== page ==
The dedication ceremony was anything but an expression of unanimity. Only three of Germany's generals attended, because they felt Braun was "antinational, antipatriotic, and vaterlandslos." The Völkischer Beobachter, the Nazi newspaper, called their absence a "well-earned slap" for Braun. The KPD did not attend either, because the Communists had just broken with the Social Democrats over the funding of the "Panzerkreuzer A." In 1933 the Nazis actually had nothing against the memorial, which was often referred to as an Ehrenmal. They simply renamed it Reichsehrenmal, and marched there on Heldengedenktag every year in March. [They added a crucifix, too, but that is another story.-see Hoffmann-Curtius] Whenever a German general was killed, his funeral procession stopped there, and Reich Marshal Göring called out "Feldherr du, geh ein in Walhall!"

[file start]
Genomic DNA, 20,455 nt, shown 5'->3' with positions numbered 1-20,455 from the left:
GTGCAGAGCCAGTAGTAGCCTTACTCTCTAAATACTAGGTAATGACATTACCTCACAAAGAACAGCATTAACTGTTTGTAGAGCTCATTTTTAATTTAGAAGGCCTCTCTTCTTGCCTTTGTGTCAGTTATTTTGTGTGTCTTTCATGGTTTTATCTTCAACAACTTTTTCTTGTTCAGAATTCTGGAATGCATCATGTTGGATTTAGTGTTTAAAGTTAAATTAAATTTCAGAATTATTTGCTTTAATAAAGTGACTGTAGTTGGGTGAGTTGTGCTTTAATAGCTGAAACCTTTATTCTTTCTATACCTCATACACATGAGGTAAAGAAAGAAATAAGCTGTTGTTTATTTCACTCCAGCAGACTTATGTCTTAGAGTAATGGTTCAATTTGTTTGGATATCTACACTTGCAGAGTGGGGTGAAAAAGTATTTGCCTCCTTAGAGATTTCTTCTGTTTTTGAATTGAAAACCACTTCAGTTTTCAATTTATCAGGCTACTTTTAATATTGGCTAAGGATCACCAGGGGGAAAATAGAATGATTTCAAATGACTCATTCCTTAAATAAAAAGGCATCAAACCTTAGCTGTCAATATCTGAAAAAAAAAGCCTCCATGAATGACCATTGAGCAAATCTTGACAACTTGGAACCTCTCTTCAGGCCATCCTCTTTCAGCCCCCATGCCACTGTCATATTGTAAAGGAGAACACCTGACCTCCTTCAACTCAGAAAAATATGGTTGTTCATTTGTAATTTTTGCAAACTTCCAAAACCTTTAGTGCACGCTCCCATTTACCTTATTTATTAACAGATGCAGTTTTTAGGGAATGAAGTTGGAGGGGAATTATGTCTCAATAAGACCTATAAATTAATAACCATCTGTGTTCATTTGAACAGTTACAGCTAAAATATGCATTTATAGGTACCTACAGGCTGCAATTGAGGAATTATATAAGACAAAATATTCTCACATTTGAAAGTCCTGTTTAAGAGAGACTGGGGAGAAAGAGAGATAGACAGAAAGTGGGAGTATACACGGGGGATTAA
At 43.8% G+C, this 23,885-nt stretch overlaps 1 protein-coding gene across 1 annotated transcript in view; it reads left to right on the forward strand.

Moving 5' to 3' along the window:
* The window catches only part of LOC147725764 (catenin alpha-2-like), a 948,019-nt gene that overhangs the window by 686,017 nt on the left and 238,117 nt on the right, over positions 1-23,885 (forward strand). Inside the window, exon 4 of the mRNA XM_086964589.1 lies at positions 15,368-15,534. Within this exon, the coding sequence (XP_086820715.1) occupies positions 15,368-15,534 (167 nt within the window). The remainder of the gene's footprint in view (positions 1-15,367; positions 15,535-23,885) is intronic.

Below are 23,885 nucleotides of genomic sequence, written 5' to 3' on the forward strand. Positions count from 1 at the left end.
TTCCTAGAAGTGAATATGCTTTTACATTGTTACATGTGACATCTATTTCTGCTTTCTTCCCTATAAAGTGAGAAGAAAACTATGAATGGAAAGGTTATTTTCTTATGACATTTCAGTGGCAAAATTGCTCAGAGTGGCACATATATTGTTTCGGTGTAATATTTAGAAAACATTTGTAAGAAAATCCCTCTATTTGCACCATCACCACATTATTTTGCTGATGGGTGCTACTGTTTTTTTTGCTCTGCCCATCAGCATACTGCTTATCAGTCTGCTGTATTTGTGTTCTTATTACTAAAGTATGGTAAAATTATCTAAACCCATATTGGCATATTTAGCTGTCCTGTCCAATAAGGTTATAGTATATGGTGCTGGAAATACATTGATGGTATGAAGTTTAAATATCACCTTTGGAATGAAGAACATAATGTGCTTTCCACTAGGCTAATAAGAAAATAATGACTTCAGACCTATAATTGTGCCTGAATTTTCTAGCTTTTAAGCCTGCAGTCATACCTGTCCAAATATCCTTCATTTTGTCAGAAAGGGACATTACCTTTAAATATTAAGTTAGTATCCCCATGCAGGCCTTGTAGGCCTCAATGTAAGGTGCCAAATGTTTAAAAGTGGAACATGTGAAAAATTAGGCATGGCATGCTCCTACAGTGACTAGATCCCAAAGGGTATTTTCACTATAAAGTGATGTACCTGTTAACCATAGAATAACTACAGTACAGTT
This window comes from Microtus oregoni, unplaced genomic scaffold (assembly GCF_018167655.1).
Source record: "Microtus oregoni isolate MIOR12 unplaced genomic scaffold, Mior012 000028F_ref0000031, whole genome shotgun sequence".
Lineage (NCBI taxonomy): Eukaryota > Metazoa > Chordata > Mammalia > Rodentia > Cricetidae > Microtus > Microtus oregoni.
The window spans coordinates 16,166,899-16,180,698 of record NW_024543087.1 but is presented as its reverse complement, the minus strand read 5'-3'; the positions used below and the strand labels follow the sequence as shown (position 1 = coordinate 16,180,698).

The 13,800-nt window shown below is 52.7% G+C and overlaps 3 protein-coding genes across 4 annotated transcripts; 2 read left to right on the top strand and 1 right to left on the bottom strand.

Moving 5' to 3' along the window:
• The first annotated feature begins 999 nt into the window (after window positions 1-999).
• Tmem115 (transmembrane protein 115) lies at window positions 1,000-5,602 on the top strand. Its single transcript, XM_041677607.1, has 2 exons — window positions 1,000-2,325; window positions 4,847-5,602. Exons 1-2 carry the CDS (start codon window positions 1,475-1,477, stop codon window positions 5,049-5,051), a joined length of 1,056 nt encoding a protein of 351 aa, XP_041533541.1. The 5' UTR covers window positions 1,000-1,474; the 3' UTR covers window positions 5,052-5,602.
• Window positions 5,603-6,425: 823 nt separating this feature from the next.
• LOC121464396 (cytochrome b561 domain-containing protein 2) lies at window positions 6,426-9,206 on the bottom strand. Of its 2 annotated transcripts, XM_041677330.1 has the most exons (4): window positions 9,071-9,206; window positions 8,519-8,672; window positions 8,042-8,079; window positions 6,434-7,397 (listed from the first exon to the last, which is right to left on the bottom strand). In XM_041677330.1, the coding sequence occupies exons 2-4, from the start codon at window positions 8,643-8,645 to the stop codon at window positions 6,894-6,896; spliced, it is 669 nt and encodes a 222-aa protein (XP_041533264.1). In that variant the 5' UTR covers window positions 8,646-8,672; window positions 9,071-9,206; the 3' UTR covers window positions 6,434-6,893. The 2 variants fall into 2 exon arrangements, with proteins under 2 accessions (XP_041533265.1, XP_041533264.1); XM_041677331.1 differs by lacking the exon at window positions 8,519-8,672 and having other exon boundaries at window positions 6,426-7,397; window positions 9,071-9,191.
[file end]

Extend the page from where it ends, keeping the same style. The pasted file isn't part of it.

This central national German World War I memorial took a beating in
World War II. In 1948 the wreath was stolen, and in 1950 the tympanum
and porch collapsed. It was repaired in 1951-52. At that time six suggestions
for its fate were discussed by the Berlin city government:
In 1968-69, while the GDR was giving itself a new constitution, the
memorial was redesigned with 5 new aspects "which were better suited
to the self-conception of socialist society":
For the majority of visitors the deep meaning of the memorial and the
military ceremony are clear from the antifascist tradition of our country.
Sometimes visitors don't quite understand how to reconcile the military
ceremony and this tradition.
A NATIONAL MEMORIAL FOR BONN